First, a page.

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All the 2011 Webber Wentzel legal journo winners

The Webber Wentzel Legal Journalist of the Year Award 2011 competition has announced the winners of the print, broadcast television and radio categories, as Carolyn Raphaely, Megan Small and Stephen Grootes respectively. The guest speaker at the ceremony was Ferial Haffajee, editor of the City Press newspaper.
Pamela Stein, partner at Webber Wentzel, congratulated all the winners for their hard work and commitment. "This award honours their dedication and proven ability to report and package in-depth stories comprising a huge variety of legal issues that are an essential part of an unfolding democracy, in a manner that South African citizens can understand."

Adv John Campbell, Prof Franz Krüger, director at Wits Radio Academy and Joe Thloloe, the current press ombudsman, judged the 2011 entries.

Print category

Carolyn Raphaely from the Wits Justice Project won R50 000 in the print category, which included online. The judges found that "Carolyn had been outstanding in reporting about some of the deep problems facing the justice system in South Africa. Four of her entries, which were published in three different newspapers, demonstrated her grasp and thorough understanding of legal journalism."

In the same category, Ann Crotty from Business Report was commended for her writing on the new Companies Act.

Hans Muhlberg from Noseweek also received a certificate of commendation for his excellent writing, particularly for his British American Tobacco South Africa (BATSA) article. The article focused on a sophisticated strategy to side step the prohibition on tobacco advertising and judges commended Muhlberg for clarity of analysis of that strategy that linked it deftly with international marketing trends.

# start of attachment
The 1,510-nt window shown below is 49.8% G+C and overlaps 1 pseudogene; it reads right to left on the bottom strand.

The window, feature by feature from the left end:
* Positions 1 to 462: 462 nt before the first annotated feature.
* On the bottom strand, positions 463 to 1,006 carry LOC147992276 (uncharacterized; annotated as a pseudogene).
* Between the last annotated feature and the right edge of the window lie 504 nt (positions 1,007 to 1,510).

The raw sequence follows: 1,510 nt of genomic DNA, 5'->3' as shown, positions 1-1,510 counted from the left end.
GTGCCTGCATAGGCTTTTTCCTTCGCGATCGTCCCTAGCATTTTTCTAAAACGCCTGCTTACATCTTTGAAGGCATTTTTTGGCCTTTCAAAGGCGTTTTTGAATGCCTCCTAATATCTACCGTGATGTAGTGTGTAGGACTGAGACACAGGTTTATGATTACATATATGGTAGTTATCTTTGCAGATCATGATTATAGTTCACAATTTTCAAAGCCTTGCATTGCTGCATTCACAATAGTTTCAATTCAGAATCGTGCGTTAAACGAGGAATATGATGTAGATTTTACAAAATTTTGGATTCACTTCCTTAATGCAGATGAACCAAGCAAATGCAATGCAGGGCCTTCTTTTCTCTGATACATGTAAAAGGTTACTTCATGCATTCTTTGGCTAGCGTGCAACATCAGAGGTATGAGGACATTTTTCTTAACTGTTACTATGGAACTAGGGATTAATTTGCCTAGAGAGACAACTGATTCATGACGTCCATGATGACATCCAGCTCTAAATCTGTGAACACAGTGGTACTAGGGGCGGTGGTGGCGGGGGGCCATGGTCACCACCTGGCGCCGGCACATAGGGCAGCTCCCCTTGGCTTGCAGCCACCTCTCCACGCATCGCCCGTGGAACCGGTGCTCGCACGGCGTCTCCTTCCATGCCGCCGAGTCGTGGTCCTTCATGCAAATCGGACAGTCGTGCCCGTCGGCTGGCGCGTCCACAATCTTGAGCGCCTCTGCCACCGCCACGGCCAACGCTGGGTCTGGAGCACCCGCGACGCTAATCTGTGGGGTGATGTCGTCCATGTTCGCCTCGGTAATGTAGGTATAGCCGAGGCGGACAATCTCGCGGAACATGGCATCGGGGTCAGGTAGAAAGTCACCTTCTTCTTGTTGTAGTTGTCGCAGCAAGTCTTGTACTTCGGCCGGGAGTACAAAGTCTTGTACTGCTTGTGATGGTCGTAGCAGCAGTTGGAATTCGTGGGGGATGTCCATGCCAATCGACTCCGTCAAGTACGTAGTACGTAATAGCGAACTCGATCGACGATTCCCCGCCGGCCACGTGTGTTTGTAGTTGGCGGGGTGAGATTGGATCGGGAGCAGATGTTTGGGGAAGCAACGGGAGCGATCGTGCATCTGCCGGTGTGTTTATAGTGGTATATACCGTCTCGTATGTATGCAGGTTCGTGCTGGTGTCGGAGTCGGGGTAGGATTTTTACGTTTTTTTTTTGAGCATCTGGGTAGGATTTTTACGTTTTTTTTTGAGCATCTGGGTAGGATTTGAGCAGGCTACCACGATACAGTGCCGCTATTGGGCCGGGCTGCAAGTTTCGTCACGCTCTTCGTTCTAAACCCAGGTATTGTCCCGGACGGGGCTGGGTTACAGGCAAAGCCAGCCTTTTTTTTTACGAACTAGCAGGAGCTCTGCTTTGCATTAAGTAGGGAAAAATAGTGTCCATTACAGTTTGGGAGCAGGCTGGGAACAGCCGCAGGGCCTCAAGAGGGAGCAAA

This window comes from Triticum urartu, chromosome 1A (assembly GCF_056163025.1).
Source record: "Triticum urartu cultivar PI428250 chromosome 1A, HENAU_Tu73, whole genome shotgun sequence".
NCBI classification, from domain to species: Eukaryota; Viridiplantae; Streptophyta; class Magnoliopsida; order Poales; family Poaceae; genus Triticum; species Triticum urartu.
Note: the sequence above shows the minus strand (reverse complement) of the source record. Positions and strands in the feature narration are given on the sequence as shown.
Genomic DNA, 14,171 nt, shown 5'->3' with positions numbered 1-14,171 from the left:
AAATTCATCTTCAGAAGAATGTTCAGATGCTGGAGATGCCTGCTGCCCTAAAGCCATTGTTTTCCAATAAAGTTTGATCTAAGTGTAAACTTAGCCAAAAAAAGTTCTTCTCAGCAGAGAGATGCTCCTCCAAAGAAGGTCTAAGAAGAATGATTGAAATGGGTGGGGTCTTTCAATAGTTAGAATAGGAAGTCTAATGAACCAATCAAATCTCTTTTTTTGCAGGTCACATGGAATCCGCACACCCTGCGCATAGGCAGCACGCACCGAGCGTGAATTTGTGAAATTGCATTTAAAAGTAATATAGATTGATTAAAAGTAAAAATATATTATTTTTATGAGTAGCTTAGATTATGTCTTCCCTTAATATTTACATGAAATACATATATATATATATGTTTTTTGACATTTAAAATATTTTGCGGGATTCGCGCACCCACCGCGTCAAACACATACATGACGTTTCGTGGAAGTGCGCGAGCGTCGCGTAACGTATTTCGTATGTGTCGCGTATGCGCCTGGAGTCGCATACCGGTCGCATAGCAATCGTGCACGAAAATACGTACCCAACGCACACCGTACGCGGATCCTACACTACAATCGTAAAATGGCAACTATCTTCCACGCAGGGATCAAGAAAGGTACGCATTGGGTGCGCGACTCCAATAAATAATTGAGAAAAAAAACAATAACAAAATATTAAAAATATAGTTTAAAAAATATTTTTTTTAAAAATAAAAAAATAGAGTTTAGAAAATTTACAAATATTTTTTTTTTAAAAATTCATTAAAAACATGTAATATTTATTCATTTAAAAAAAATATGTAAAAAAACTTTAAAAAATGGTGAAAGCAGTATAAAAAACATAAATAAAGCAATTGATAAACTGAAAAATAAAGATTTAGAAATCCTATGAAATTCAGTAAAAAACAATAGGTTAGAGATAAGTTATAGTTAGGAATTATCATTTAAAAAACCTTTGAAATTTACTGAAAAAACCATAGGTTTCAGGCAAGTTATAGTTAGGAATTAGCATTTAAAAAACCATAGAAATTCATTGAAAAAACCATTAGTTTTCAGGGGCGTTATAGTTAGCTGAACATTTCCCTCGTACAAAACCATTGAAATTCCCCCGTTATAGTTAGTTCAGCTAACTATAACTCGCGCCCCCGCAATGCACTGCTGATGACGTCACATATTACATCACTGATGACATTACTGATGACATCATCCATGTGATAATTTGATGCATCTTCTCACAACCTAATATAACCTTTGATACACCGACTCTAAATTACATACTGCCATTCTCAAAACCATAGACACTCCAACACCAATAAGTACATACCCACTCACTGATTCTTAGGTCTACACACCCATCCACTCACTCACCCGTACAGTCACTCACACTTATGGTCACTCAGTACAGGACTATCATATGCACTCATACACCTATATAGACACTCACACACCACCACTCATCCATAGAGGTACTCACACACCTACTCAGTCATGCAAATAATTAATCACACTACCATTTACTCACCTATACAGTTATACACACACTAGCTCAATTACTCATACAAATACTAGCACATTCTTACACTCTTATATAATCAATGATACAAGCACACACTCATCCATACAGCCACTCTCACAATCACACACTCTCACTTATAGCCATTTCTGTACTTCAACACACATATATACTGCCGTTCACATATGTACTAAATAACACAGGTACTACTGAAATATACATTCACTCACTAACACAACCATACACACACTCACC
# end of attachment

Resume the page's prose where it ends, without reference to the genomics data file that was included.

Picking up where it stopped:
Broadcast television category

Small from eTV's 3rd Degree won R50 000 in the broadcast television category for her story on the Hawks, which was very well contextualised in terms of history and political conflict. The history of the Hawks, from its launch and promising sentiments expressed by president Mbeki, to its subsequent successes and the increasing hostility of government as it moved against people perceived to be aligned to dominant factions in government, were all well covered.

Cheryl Uys Allie from Carte Blanche was commended for her entry in the same category, which dealt with an under-reported aspect of the criminal justice system: the fate of SA drug mules that were caught and jailed in Brazil.

Broadcast radio category

In the broadcast radio category, Grootes (@stephengrootes) from Eyewitness News won R50 000 for his reports on the Equality Court case brought by Afriforum against Julius Malema of the ANCYL, which had to decide whether the song "Dubul' iBhunu" was hate speech or not.

Mandy Wiener (@mandywiener), also from Eyewitness News, was commended for an entry regarding a series of reports on the Brett Kebble murder trial, focusing particularly on the application for discharge of the accused Glenn Agliotti.

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